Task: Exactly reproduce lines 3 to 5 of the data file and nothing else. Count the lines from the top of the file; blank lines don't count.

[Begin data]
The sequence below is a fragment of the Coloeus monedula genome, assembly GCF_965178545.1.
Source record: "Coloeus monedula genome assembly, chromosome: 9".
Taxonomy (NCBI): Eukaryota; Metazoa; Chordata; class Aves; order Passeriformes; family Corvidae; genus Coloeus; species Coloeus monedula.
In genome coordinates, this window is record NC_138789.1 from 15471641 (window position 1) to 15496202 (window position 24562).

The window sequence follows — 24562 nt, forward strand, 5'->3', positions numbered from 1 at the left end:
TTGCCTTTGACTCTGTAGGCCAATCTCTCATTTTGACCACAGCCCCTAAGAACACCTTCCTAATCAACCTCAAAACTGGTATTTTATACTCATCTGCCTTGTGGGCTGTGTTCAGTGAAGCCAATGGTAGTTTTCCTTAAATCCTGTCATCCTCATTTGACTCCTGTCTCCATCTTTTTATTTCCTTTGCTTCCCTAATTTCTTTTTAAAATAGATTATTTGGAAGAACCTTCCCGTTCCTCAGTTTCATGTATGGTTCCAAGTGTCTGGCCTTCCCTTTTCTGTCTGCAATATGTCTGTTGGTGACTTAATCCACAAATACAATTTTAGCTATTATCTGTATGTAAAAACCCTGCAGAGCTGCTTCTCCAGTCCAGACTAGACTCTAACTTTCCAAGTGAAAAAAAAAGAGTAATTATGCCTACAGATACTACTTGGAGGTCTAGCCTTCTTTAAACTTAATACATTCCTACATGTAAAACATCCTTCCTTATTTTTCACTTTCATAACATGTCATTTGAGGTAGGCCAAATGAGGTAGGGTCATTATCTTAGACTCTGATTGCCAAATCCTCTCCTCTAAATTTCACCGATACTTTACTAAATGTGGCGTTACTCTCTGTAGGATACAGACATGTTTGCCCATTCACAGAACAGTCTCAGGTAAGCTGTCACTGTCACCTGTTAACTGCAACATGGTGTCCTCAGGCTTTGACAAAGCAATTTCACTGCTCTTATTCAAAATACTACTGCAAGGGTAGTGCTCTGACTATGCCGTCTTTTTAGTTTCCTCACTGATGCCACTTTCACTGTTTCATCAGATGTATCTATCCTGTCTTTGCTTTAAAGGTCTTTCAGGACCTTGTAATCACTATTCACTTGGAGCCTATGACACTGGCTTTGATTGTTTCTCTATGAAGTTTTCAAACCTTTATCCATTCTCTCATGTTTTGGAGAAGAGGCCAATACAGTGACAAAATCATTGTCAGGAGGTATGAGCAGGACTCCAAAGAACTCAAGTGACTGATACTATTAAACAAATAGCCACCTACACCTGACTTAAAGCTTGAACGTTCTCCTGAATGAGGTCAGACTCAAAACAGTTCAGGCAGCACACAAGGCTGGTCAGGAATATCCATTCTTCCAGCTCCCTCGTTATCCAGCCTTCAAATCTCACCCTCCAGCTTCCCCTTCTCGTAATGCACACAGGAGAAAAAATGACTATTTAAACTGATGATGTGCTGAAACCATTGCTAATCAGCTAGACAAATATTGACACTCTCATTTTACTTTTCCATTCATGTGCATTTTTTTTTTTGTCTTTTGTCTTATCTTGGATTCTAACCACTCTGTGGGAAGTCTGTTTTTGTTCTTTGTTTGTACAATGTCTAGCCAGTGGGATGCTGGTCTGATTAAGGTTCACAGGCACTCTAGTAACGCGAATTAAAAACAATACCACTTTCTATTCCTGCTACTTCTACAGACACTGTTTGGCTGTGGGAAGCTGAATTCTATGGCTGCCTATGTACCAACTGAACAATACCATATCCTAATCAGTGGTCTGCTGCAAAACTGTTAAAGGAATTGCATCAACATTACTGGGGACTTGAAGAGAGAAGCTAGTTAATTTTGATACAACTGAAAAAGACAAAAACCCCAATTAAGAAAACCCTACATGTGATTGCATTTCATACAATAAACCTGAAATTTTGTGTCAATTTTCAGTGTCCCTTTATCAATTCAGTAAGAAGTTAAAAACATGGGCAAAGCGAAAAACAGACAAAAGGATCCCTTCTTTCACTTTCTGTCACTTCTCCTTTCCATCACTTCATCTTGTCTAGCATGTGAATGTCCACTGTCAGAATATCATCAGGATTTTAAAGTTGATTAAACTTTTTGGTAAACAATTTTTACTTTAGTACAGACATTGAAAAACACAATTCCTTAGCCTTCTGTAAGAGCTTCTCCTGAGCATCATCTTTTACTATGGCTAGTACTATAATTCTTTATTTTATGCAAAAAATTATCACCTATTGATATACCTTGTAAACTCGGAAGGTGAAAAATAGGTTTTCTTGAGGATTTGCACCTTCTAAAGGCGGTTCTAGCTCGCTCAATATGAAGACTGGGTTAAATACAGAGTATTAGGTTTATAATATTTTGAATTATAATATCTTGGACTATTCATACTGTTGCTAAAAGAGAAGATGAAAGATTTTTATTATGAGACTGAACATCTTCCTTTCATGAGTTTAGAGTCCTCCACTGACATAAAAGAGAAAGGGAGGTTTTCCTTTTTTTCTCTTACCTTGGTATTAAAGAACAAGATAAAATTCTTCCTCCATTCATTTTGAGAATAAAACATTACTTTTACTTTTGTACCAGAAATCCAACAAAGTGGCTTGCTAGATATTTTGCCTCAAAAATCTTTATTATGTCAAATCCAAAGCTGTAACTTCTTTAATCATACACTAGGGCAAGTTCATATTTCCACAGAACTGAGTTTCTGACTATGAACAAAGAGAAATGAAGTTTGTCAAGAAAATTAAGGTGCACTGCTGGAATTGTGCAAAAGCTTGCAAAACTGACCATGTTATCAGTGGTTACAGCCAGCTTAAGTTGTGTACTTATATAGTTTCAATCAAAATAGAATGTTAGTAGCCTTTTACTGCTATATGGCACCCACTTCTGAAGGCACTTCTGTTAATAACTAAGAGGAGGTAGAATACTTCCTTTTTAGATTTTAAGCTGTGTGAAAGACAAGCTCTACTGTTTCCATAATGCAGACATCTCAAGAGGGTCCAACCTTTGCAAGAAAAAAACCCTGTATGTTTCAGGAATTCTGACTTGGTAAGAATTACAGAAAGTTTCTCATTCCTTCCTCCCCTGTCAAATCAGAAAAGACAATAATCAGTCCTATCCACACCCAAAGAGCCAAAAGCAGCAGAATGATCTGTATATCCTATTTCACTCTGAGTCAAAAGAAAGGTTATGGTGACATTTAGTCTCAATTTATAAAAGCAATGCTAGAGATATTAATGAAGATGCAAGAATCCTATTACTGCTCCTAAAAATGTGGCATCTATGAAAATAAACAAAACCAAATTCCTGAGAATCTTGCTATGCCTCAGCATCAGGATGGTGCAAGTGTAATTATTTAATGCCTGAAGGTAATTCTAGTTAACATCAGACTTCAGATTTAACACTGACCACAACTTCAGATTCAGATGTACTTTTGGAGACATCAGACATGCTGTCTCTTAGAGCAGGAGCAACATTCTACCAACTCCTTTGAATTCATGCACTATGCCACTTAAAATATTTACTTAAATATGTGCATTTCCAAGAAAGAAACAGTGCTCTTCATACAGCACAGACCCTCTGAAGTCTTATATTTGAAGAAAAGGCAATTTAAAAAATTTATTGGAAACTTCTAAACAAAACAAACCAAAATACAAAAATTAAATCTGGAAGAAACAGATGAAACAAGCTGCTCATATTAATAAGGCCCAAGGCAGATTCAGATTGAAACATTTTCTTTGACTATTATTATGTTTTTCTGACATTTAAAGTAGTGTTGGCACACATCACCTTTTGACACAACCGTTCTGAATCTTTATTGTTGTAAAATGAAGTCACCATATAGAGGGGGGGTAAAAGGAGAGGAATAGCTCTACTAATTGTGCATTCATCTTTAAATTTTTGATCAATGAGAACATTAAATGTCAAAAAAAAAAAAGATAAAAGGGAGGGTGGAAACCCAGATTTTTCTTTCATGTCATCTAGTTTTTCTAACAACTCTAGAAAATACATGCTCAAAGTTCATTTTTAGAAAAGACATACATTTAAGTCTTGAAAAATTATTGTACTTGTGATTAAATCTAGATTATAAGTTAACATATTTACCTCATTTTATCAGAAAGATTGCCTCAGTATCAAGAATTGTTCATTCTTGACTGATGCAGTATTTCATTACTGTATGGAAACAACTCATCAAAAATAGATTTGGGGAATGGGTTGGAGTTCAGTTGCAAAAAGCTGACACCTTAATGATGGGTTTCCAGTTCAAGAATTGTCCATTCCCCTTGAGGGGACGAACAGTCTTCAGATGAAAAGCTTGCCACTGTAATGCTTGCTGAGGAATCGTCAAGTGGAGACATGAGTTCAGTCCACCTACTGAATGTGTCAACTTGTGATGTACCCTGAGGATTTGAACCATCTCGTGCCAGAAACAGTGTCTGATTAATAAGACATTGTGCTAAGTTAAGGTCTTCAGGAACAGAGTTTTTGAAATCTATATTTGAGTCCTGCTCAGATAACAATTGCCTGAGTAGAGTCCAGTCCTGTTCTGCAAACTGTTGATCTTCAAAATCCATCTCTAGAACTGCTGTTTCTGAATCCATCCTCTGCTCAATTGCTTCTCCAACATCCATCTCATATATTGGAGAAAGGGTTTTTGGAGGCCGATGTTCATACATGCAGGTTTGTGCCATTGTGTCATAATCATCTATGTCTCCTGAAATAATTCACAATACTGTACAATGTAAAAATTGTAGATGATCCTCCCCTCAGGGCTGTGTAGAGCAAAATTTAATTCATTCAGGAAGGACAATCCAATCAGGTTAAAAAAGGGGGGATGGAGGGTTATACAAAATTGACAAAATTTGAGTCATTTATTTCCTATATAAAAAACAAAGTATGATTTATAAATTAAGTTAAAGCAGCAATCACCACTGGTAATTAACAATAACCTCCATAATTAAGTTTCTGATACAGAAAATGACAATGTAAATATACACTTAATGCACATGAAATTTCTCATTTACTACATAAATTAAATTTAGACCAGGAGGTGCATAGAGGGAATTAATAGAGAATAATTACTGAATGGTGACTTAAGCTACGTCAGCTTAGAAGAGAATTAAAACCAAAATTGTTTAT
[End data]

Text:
Taxonomy (NCBI): Eukaryota; Metazoa; Chordata; class Aves; order Passeriformes; family Corvidae; genus Coloeus; species Coloeus monedula.
In genome coordinates, this window is record NC_138789.1 from 15471641 (window position 1) to 15496202 (window position 24562).

The window sequence follows — 24562 nt, forward strand, 5'->3', positions numbered from 1 at the left end: